Finally, after more than 150 elk-hunting days since that first Montana morning, I scored on a bull on the edge of the Bob Marshall Wilderness. I’ve since taken many elk, but I will never forget the bull I let walk—or all the lessons it taught me over the next 14 years.


Ryan Kirby, HAMILTON, ILL.

As a teenager I was obsessed with bowhunting. A cold front had blown in the night before and dropped a couple of inches of wet, sticky snow on our Illinois farm.

But I had a plan, and a place—a huge oak tree that forked 11 feet in the air. With two massive limbs for cover, it was an unconventional gem of a spot. Plus, my dad was teaching his sons the family tradition of being cheap; because it wouldn’t require a store-bought stand, we simply hammered in a few steps to the fork and dealt with the leg cramps of standing as long as we could.

I had the wind in my face as I climbed into the giant oak. My plan was to rattle. But my ace in the hole was my wardrobe. My brother and I shared a set of white painter’s coveralls that would make me invisible in all that fresh snow.

As I locked my knees and prepared for a long stand, a steady drip, drip, drip announced my mistake. The cold front was short-lived, and the snow was melting. By 9 a.m., the colors around me had changed from snowscape to the dark hues of rain-soaked hardwoods. And here I was, 11 feet off the ground, in a white jumpsuit.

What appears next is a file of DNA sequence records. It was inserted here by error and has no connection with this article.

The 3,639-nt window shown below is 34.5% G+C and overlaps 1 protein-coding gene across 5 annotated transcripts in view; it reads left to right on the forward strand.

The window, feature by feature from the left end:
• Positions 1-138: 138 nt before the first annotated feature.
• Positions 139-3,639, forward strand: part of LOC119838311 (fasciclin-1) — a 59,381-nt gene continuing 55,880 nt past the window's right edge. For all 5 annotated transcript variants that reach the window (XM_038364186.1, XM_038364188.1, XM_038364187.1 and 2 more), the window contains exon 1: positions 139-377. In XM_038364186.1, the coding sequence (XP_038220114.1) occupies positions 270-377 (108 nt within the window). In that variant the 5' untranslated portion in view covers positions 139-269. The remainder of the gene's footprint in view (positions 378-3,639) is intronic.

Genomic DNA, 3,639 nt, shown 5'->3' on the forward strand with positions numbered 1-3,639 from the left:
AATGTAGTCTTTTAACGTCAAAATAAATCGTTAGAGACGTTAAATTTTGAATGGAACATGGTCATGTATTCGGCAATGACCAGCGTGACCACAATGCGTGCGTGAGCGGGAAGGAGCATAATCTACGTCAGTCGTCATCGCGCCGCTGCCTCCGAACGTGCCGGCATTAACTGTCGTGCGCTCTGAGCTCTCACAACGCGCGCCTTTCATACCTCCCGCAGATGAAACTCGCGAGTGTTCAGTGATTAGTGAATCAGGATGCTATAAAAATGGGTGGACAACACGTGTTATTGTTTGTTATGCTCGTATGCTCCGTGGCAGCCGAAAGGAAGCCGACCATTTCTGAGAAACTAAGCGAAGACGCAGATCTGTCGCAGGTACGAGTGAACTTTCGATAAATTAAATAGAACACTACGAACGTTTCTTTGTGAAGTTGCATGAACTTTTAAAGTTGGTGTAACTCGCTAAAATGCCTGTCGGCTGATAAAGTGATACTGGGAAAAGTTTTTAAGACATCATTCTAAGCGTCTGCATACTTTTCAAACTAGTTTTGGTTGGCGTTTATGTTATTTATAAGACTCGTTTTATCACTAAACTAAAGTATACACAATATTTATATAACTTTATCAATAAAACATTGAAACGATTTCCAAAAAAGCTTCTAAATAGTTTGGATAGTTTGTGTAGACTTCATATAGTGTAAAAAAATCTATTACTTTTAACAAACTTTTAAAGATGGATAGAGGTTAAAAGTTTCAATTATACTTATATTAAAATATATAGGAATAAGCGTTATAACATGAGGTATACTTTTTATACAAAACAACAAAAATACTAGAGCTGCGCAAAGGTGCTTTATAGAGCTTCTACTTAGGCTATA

Undeterred, I rattled for a couple of minutes. My legs were already uncomfortable, and I shifted my weight in the tree fork. As I did, I heard a foot stomp. I snapped my head around and locked eyes with the biggest buck I’d ever seen, staring at me from 60 yards. He’d emerged from a ravine just high enough to survey the source of the rattling. No telling how long he’d been there watching.

Our eyes met and he came unglued, turned, and flashed a profile view of his rack that I’ll never forget. I didn’t know what a Booner was at the time, but I do now, and he was one. A clean 12-point, he had long, sweeping beams and tall, heavy tines. At 100 yards, he stopped to look back and I admired him through my binocular. I’ll never forget the heartache that comes with screwing up a hunt mixed with the elation of actually seeing an animal like that on the hoof.

That buck is long gone by now. So is the oak tree, struck by lightning a decade ago. A honeysuckle thicket has grown up in its place. Every time I walk around it, I recall the giant that got away. And that gleaming white snow camo.


Gerry Bethge, FAIRFIELD, CONN.

“Double drops, man! And I’ll tell you where to sit to kill him on opening day.”

Tommy Cormier could have been full of crap, but there was something about his tone that had me sitting precisely where he told me to sit on opening day.

After hours of inaction, I decided to walk up a doe. A couple of steps in, I saw the buck. Wide. Thick. Gnarly. Double drop tines. And totally oblivious to me as he chased a doe not 40 yards away.

The final shot—my 7th (yeah, I reloaded)—from my slug gun finally got his attention, but he ran off, unscathed. Then I remembered: I had forgotten to replace the turkey choke in my Mossberg.

Jack Ellis prepares to unleash Boogie Man in the West Virginia hardwoods.
Jack Ellis prepares to unleash Boogie Man in the West Virginia hardwoods. Chris Ellis



In the hills of my West Virginia home, there are patches of woods that are simply different. They look different. They smell different. The way you feel when you walk underneath their canopy is different.